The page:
Twitter will hold its Initial Public Offering (IPO) on Thursday to great anticipation. Hopefully (for them, at least) this will go better than the Facebook IPO both on the technical side and on the price side. No matter which way it goes, though, the Twitter IPO is not for you.
Now, if you are interested in buying a share of TWTR just to say you have one, then more power to you. If, however, you plan on making money buying and selling this stock, stay away on Thursday.
IPOs are held, the economists will tell you, for one reason: to raise capital for a maturing corporation that wants to grow. Presumably, they are beyond the phase where individual investors can contribute meaningfully and they can’t wait for natural growth/reinvestment to work its magic. While that’s mostly accurate, it’s incomplete. It’s not even necessarily the primary reason for an IPO any more.
In reality, there are three reasons to have an IPO. Two of them are about making people rich. None of them are about making individual investors (that’s you) rich.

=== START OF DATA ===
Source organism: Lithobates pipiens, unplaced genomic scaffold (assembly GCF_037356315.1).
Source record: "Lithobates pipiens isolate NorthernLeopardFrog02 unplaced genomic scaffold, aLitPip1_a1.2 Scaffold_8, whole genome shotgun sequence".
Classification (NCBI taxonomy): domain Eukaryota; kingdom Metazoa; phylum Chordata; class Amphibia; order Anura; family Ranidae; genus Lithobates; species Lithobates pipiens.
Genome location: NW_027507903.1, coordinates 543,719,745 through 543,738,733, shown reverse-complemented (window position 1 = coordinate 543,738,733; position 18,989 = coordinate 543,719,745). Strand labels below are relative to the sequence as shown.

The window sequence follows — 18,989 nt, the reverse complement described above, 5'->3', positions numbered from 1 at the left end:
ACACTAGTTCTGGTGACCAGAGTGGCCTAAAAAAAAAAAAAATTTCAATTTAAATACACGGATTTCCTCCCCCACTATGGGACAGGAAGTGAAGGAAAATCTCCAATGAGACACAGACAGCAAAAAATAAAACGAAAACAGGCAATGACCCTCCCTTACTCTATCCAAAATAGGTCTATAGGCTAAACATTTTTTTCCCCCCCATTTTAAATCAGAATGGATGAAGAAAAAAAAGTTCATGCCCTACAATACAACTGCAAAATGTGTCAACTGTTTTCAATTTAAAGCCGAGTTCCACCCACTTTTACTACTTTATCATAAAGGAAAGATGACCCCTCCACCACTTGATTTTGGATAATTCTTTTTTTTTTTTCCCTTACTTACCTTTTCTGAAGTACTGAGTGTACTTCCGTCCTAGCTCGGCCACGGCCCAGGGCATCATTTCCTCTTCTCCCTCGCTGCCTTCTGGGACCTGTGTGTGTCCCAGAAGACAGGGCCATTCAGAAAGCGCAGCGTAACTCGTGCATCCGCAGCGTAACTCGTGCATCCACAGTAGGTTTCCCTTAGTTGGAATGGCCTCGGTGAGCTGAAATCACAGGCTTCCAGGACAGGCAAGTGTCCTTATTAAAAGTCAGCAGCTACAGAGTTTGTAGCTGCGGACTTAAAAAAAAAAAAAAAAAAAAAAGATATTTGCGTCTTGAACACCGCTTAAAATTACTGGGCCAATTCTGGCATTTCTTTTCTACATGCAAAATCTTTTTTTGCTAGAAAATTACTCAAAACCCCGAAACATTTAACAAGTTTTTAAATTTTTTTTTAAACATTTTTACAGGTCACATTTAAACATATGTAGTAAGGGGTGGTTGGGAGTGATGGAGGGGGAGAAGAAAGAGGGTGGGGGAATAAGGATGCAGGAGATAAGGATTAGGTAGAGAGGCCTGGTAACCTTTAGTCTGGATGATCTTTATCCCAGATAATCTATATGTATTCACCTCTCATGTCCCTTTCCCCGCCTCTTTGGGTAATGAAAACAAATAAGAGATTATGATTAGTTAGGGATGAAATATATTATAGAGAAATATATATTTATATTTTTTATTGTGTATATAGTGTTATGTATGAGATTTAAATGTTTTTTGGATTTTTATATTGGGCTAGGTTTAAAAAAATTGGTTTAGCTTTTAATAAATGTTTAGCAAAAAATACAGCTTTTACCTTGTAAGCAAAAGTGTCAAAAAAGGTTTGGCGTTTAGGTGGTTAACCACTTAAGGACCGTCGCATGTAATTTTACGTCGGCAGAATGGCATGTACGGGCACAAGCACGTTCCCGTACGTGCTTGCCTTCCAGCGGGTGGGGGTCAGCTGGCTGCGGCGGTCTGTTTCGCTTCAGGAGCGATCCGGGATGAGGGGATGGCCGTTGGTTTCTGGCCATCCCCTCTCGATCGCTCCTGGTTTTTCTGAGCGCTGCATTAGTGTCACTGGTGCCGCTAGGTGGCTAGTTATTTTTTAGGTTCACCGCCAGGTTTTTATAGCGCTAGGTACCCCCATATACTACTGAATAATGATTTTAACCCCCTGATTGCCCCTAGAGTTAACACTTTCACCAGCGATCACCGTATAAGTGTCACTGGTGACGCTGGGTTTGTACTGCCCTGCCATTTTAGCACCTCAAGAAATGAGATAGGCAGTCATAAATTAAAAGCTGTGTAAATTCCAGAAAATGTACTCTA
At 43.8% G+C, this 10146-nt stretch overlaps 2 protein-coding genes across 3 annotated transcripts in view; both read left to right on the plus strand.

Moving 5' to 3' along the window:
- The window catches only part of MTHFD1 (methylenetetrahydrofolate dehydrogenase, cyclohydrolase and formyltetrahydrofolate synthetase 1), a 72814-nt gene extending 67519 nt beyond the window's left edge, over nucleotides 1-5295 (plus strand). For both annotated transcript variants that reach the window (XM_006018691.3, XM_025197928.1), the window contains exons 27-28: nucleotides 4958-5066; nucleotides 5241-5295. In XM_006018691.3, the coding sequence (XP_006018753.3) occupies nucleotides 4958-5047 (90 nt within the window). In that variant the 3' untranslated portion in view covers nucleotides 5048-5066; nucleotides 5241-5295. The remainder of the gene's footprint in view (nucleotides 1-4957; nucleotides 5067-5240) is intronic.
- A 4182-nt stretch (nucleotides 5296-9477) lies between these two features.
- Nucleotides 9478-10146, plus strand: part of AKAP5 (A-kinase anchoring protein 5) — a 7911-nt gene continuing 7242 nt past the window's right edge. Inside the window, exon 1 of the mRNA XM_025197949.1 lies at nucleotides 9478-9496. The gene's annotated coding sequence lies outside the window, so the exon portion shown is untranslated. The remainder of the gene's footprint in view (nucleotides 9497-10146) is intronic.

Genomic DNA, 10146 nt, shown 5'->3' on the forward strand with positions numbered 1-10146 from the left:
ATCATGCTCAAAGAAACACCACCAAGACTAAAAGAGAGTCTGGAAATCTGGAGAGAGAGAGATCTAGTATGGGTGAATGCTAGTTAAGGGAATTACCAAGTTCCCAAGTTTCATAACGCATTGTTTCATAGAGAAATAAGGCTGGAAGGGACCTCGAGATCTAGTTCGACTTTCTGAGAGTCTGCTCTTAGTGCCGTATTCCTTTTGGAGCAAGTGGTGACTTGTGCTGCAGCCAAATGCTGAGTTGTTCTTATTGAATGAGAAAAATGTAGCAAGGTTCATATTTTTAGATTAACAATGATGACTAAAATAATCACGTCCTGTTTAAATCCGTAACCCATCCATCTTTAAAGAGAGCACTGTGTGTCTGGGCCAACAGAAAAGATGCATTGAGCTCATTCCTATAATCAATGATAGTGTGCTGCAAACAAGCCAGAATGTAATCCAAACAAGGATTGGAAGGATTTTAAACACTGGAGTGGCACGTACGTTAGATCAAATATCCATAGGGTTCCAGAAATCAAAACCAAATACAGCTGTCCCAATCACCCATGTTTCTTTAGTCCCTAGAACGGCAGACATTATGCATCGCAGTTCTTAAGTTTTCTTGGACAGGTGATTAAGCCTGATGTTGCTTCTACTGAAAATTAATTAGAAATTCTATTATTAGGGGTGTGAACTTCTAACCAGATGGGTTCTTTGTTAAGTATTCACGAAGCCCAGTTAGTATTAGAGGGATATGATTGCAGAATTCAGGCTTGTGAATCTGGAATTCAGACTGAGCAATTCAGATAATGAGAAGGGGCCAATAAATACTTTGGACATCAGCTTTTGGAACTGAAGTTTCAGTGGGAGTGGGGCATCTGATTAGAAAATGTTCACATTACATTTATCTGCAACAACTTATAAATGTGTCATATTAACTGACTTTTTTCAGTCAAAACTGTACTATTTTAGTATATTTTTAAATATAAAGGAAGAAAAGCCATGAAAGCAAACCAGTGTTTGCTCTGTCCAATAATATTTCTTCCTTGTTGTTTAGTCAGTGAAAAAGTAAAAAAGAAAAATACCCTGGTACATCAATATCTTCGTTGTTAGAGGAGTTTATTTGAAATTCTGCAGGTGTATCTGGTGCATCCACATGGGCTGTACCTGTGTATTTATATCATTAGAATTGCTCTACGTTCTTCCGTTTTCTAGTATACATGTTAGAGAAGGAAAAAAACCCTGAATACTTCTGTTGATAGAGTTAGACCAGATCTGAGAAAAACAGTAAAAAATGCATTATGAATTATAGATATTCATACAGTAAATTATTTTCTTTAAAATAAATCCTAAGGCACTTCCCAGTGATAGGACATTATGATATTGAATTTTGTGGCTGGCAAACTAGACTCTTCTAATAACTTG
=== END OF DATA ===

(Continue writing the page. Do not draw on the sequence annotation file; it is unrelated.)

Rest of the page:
First, it’s important to remember that just because this is the initial public offering doesn’t mean that there aren’t outstanding shares. Those initial private investors stand to make a killing turning their shares into dollars. Among those investors are, of course, the founders and early employees. It seems somewhat fair that they should get paid for their efforts.
The other group that stands to make a killing on Thursday’s Twitter IPO are the banks underwriting the offering—they make piles of money no matter which way the stock goes. Now, the system does have some checks in it, if the price dips too far, they don’t make as much money (because, clearly, they priced the IPO too high and/or didn’t drum up enough buyers) and if the price jumps too far, they didn’t make enough money for the company (and private shareholders). The bank target is for a 10% bump on day one.
So, are you one of the Twitter insiders who already owns a bunch of shares? Are you an investment banker? If not, don’t expect to make any money on Thursday. In fact, no one should expect to make more than 10% even if you get in at the initial offered price—something that is exceedingly unlikely unless you are a large institutional investor—because that’s all you’re supposed to make.
Wait this out. See where share prices go through Friday evening, then make a decision on TWTR based on longer-term prospects and, dare I say, fundamentals.